The missile-defense program under the current Bush administration is limited to the deployed ground-based interceptors in Alaska and California and ship-based interceptor missile defense.

Space-based defenses are needed for global, rapid defense against missiles, according to the defense official"”speaking anonymously. "It's really the only way to defend the U.S. and its allies from anywhere on the planet," the official said.

The threat from improvised explosive devices, IEDs, is real and growing as a combination of insurgents and other armed factions continue to pose a major challenge to U.S. and allied efforts to help stabilize the country, said one military officer in Afghanistan.

Such threats include the ousted Taliban and al Qaeda members in addition to warlords and drug-trafficking militia groups.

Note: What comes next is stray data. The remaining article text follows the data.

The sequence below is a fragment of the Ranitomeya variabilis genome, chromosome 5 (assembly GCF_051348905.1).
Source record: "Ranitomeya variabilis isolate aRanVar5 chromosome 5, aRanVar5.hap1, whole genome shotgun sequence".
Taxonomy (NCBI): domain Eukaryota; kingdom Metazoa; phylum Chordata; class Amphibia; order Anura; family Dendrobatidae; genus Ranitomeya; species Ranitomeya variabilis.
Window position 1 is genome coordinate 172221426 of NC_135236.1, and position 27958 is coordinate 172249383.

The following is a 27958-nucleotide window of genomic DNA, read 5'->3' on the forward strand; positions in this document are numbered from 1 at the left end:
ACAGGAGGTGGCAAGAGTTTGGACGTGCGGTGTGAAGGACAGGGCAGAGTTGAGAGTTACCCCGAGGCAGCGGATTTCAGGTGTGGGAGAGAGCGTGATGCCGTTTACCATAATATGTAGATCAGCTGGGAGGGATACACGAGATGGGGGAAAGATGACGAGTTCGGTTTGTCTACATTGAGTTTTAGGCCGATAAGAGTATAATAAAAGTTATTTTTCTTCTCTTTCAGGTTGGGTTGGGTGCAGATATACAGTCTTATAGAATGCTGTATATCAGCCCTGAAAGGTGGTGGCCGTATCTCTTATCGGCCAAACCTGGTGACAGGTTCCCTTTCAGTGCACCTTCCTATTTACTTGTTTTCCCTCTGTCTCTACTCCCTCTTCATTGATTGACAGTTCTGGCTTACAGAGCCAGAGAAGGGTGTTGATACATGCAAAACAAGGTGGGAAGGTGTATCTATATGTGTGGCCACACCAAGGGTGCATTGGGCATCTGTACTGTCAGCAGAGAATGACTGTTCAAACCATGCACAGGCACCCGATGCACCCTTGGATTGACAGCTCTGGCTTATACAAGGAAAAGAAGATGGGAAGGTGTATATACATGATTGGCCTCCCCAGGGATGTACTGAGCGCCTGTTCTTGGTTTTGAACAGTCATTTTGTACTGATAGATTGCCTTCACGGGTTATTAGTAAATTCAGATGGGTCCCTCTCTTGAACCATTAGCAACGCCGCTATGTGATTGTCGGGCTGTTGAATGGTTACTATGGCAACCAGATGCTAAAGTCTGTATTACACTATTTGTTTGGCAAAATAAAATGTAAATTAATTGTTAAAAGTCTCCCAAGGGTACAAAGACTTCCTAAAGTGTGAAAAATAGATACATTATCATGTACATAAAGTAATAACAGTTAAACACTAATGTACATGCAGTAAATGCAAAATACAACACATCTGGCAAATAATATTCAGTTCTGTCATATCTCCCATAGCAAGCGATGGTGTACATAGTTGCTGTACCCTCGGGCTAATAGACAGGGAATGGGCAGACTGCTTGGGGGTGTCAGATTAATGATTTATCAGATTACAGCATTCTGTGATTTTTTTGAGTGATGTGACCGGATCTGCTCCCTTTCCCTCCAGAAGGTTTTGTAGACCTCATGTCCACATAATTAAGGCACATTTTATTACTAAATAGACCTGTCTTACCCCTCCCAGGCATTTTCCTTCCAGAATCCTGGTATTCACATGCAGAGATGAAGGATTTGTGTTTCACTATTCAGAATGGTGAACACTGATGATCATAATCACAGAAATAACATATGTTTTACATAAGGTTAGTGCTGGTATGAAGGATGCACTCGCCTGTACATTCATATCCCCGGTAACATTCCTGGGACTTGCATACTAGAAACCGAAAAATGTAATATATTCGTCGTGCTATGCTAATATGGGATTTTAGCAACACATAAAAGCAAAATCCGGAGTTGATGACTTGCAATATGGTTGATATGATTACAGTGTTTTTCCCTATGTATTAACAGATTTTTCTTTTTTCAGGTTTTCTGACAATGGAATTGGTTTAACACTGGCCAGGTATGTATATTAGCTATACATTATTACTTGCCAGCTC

The officer said we're dealing with rival political factions that are very tribal based, and the tribes here are a complex milieu ethnically and by clans and families. "You also have blood feuds that feed into some anti-government forces."

The officer also noted there's the $4 billion yielded annually by the Afghan opium trade and the equivalent of South American drug cartels with armed forces who hold anti-government political views, and the situation becomes even more complex.

"The IED threat is real and growing, along with the occasional rocket," the officer said.

Developing institutions from the national level down to the local level is the biggest challenge to stabilizing Afghanistan, something that is likely to take 20 years.

China military affairs specialist Richard Fisher says China appears to be secretly working on the development of strategic missile defenses.

Reports from China indicate that China continued work on an anti-ballistic-missile (ABM) system that was supposedly halted after development in the 1960s.

He said China's anti-satellite missile, the SC-19, is likely part of the ABM system, and unlike the fixed interceptors used in the U.S. ABM system, the Chinese ABM will use mobile missiles like the SC-19.